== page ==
This, however, has its share of issues as it dilutes academic rigour. IITs might want to have a difficult test which pulls in the Olympiad winning champion, who might not be able to distinguish himself in an easy test.

    Centralization will invariably require students to join coaching centres thus encouraging a system of private gates to publicly funded institutions.

    Failure of pan-India systems to handle assessments fairly

    Centralised examinations have not worked out very fairly in India. For example, on multiple occasions CBSE and CISCE have been caught rigging scores, increasing pass rates arbitrarily and inflating marks by as much as 10-12 per cent in the aggregate. There is also evidence to suggest that influential schools and specific zones like Delhi are given an unfair advantage. The Times of India article linked above, suggests that a Delhi student with English and PCM would receive five marks more than others in the aggregate. CBSE, despite the pretence of a national board, is dominated by members from Delhi and North India. There is a disproportionate representation of those from the corridors of Delhi University, Jawaharlal Nehru University.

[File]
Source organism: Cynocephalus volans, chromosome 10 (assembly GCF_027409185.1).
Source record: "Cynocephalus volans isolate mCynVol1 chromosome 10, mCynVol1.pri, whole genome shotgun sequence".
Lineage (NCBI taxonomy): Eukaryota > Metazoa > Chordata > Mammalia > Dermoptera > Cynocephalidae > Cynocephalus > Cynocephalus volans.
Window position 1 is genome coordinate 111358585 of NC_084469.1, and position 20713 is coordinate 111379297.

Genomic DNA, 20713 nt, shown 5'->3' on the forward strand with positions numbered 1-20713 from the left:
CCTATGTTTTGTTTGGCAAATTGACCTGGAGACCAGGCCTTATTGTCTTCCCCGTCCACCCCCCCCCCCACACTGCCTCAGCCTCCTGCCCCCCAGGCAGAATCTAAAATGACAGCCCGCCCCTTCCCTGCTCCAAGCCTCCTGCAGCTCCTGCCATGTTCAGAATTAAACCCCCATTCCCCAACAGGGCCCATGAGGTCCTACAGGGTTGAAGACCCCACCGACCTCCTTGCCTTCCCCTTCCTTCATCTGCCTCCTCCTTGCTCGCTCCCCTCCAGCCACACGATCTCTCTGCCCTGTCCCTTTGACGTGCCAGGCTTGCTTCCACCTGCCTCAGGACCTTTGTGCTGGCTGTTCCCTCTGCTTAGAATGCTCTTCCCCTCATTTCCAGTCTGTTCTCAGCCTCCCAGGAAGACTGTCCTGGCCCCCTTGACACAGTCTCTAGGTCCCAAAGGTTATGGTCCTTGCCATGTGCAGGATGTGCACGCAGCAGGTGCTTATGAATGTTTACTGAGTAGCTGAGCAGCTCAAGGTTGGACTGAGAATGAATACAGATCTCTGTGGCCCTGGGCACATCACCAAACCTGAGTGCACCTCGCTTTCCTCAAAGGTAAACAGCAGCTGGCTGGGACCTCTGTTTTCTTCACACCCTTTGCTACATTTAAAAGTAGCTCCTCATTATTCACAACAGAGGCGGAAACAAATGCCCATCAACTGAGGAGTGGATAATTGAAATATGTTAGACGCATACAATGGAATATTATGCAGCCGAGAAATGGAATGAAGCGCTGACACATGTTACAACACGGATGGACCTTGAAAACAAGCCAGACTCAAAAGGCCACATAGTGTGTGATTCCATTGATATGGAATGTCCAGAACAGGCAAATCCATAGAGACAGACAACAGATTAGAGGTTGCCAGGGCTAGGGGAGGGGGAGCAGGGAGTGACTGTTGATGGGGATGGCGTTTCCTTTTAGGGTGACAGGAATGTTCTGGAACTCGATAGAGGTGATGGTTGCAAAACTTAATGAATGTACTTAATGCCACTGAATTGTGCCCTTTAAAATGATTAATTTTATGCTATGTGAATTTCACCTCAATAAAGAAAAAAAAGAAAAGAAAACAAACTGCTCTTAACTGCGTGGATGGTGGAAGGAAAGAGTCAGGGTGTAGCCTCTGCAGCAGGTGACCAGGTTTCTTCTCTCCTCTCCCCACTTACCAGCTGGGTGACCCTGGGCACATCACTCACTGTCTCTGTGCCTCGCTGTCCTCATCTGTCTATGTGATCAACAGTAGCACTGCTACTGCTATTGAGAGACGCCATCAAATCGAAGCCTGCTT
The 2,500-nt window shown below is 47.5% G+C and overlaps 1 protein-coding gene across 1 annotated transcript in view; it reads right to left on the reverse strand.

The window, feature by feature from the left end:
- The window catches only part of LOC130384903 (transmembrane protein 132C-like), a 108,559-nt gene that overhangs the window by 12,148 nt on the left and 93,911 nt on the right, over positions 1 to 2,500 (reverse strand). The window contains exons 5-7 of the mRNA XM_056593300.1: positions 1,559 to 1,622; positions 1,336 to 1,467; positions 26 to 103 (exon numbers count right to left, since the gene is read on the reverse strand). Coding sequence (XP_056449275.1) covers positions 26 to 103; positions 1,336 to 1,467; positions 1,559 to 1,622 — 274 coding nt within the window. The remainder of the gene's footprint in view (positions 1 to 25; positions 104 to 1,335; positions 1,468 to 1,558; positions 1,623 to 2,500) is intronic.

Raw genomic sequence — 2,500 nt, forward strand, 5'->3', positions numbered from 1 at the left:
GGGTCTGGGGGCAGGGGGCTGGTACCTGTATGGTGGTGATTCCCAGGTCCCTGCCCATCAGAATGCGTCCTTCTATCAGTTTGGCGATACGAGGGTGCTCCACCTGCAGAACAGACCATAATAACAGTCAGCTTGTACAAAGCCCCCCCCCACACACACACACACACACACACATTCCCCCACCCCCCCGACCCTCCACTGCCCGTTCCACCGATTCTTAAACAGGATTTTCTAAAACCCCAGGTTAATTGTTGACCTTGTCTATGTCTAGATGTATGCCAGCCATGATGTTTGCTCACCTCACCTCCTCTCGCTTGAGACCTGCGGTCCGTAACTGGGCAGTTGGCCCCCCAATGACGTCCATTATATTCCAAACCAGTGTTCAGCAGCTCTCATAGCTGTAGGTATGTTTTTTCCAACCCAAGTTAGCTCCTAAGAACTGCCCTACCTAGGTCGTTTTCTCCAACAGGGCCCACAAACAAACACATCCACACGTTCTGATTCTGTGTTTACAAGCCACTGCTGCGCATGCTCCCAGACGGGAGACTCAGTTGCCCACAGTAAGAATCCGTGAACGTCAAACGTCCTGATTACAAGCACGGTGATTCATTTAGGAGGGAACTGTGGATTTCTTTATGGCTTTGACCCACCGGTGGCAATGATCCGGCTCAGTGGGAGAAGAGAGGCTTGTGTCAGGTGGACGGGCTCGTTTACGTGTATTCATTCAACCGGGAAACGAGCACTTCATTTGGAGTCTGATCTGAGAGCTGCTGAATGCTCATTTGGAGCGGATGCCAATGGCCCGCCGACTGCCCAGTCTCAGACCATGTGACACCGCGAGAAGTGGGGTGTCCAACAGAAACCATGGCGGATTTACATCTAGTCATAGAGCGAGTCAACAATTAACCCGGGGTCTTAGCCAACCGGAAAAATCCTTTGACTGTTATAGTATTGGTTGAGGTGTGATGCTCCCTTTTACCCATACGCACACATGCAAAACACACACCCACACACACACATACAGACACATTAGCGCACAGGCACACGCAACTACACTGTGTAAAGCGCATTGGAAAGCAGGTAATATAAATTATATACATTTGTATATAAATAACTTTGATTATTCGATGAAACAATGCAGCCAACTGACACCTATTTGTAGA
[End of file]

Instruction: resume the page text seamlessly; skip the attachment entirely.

It is inevitable that any new centralised testing body will also go the same way - and run processes primarily optimised for the convenience of students from Delhi and central boards. However, one must add, that CBSE and ISC have superior academic standards to most of our state boards.

    No one linear ranking of merit

    The nature of entrance exams is such that even the best of them can only test for a least common denominator. One linear ranking and uniform merit list can never be a great idea for a country as vast and diverse as India. Let's try to understand this in the context of the engineering entrance as that has a very large number of takers.

    - What if a particular college wants to recognise an Informatics Olympiad Winner and give him special preference in their entrance process to a Computer Science program, which is currently the case at IIIT Hyderabad?

    - What if a particular institute wants to award bonus marks to students who were awarded medals in Olympiads or those who performed well in relevant extracurricular? This is currently a part of the admission at IIIT Delhi.

    - BITs Pilani has a well-regarded entrance process which has not only physics, chemistry and mathematics, but also a section on language and reasoning.

    These steps are required, because of our entrance examination pattern, typically based on physics, chemistry and mathematics are unable to identify talent with a special interest or ability in a particular subject. Recognition of certain accomplishments like these is impossible in a system based on a "one nation, one rank list" mirage.